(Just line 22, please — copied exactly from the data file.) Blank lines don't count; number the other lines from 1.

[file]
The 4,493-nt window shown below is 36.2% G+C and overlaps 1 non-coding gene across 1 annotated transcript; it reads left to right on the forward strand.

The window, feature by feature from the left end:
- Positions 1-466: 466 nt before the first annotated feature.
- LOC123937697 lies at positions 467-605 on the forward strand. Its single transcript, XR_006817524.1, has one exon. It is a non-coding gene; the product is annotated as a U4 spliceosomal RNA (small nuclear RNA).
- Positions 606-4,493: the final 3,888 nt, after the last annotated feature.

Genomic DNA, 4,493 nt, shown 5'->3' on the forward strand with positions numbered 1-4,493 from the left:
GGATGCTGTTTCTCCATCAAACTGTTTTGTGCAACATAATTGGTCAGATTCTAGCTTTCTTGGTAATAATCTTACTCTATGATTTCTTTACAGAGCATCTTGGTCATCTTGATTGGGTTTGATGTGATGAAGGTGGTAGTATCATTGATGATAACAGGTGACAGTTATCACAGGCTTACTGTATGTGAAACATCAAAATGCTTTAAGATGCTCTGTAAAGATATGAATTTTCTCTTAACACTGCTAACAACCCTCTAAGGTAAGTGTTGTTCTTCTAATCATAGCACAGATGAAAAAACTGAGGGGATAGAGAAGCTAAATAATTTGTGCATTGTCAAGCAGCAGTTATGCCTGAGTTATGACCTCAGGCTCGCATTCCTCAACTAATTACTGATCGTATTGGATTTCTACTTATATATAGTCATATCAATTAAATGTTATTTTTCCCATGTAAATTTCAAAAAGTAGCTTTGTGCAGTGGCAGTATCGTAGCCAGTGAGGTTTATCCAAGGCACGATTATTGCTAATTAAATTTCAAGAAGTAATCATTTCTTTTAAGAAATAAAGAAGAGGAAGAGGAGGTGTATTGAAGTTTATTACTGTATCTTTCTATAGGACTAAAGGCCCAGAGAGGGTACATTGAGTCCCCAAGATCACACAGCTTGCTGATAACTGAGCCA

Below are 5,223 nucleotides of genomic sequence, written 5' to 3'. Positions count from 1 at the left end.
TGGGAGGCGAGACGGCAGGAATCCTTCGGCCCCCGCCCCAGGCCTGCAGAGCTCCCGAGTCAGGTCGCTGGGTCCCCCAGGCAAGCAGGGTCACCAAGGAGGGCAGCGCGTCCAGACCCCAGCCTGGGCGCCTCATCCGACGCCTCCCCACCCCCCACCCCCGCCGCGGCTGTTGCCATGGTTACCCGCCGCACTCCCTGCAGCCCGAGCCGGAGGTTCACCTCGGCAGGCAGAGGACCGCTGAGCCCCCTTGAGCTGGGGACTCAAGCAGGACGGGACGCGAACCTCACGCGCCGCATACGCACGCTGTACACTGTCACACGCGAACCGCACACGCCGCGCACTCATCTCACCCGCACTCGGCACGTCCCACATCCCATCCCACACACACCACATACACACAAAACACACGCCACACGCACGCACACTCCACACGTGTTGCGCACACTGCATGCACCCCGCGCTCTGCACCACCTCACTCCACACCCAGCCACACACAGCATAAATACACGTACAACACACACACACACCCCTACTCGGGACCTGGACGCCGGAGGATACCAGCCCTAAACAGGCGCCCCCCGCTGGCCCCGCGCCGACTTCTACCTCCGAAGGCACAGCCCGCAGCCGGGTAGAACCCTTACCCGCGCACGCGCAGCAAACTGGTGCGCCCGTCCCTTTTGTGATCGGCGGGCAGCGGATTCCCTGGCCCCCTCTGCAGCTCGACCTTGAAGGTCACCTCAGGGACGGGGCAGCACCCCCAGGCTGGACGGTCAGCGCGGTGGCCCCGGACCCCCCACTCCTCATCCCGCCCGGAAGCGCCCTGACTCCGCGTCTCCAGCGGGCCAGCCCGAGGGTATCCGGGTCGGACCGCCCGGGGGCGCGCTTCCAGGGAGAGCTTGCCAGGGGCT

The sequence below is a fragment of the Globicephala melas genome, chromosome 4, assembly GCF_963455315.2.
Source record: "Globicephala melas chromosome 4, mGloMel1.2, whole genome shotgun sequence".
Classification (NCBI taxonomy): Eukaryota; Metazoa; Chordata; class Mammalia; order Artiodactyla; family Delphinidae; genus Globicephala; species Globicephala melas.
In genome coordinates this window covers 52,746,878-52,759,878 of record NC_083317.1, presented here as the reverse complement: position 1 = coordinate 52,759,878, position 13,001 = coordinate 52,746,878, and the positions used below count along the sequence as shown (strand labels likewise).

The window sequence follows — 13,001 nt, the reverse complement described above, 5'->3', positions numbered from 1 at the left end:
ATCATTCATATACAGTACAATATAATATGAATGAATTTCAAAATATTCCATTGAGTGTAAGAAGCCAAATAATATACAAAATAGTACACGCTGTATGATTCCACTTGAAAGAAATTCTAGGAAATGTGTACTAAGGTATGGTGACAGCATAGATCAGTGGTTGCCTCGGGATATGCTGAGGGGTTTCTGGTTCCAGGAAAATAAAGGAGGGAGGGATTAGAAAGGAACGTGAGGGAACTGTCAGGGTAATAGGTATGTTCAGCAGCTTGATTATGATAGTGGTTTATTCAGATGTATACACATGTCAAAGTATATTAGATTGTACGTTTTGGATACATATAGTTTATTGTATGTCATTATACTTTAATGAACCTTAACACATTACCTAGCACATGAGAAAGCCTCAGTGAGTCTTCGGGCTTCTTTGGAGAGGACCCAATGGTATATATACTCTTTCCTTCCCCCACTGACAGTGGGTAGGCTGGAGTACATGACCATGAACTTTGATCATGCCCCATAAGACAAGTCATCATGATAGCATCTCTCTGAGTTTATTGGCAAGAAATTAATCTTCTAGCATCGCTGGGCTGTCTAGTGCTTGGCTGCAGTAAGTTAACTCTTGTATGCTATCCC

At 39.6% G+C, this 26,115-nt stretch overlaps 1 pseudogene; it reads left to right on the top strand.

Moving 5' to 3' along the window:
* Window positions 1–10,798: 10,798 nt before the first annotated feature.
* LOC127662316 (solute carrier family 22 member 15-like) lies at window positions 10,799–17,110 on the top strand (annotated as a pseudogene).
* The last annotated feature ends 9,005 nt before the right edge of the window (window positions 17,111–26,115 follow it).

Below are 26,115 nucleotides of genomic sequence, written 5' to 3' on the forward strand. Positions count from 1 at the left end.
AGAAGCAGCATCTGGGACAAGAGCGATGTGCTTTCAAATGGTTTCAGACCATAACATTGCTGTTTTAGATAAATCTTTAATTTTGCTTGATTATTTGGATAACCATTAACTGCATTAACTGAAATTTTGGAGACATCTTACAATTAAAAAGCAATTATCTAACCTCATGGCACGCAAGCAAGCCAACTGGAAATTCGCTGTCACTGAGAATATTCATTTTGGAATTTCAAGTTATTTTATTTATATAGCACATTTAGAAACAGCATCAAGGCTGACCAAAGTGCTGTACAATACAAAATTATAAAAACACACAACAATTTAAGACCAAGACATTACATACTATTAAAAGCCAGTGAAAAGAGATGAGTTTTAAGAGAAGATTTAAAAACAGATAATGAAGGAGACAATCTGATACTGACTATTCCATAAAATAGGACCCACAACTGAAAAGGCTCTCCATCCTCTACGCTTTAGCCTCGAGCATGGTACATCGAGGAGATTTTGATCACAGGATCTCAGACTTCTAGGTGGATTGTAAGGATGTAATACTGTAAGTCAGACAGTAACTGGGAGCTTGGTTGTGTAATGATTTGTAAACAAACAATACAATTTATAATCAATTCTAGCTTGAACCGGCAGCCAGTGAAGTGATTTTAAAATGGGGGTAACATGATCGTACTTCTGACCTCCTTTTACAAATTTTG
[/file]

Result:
AGAAGCAGCATCTGGGACAAGAGCGATGTGCTTTCAAATGGTTTCAGACCATAACATTGCTGTTTTAGATAAATCTTTAATTTTGCTTGATTATTTGGATAACCATTAACTGCATTAACTGAAATTTTGGAGACATCTTACAATTAAAAAGCAATTATCTAACCTCATGGCACGCAAGCAAGCCAACTGGAAATTCGCTGTCACTGAGAATATTCATTTTGGAATTTCAAGTTATTTTATTTATATAGCACATTTAGAAACAGCATCAAGGCTGACCAAAGTGCTGTACAATACAAAATTATAAAAACACACAACAATTTAAGACCAAGACATTACATACTATTAAAAGCCAGTGAAAAGAGATGAGTTTTAAGAGAAGATTTAAAAACAGATAATGAAGGAGACAATCTGATACTGACTATTCCATAAAATAGGACCCACAACTGAAAAGGCTCTCCATCCTCTACGCTTTAGCCTCGAGCATGGTACATCGAGGAGATTTTGATCACAGGATCTCAGACTTCTAGGTGGATTGTAAGGATGTAATACTGTAAGTCAGACAGTAACTGGGAGCTTGGTTGTGTAATGATTTGTAAACAAACAATACAATTTATAATCAATTCTAGCTTGAACCGGCAGCCAGTGAAGTGATTTTAAAATGGGGGTAACATGATCGTACTTCTGACCTCCTTTTACAAATTTTG